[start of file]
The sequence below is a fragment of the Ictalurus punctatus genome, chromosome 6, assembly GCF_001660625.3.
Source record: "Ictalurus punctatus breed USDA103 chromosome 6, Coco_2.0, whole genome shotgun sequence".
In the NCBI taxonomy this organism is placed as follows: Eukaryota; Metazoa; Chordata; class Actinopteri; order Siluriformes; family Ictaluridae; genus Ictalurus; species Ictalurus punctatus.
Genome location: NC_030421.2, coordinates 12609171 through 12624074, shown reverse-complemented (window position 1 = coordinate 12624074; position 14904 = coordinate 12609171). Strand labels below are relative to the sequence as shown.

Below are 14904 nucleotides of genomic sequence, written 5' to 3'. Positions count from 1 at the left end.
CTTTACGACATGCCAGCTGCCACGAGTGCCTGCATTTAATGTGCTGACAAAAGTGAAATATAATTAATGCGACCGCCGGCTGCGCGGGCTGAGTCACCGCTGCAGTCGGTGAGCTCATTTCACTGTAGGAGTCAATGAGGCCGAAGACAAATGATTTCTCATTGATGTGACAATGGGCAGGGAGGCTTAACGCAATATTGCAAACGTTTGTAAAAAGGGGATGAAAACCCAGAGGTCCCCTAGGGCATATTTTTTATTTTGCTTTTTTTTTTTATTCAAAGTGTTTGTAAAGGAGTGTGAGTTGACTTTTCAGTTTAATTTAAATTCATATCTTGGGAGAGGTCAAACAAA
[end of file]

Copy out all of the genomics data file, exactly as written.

The sequence below is a fragment of the Ictalurus punctatus genome, chromosome 6, assembly GCF_001660625.3.
Source record: "Ictalurus punctatus breed USDA103 chromosome 6, Coco_2.0, whole genome shotgun sequence".
In the NCBI taxonomy this organism is placed as follows: Eukaryota; Metazoa; Chordata; class Actinopteri; order Siluriformes; family Ictaluridae; genus Ictalurus; species Ictalurus punctatus.
Genome location: NC_030421.2, coordinates 12609171 through 12624074, shown reverse-complemented (window position 1 = coordinate 12624074; position 14904 = coordinate 12609171). Strand labels below are relative to the sequence as shown.

Below are 14904 nucleotides of genomic sequence, written 5' to 3'. Positions count from 1 at the left end.
CTTTACGACATGCCAGCTGCCACGAGTGCCTGCATTTAATGTGCTGACAAAAGTGAAATATAATTAATGCGACCGCCGGCTGCGCGGGCTGAGTCACCGCTGCAGTCGGTGAGCTCATTTCACTGTAGGAGTCAATGAGGCCGAAGACAAATGATTTCTCATTGATGTGACAATGGGCAGGGAGGCTTAACGCAATATTGCAAACGTTTGTAAAAAGGGGATGAAAACCCAGAGGTCCCCTAGGGCATATTTTTTATTTTGCTTTTTTTTTTTATTCAAAGTGTTTGTAAAGGAGTGTGAGTTGACTTTTCAGTTTAATTTAAATTCATATCTTGGGAGAGGTCAAACAAA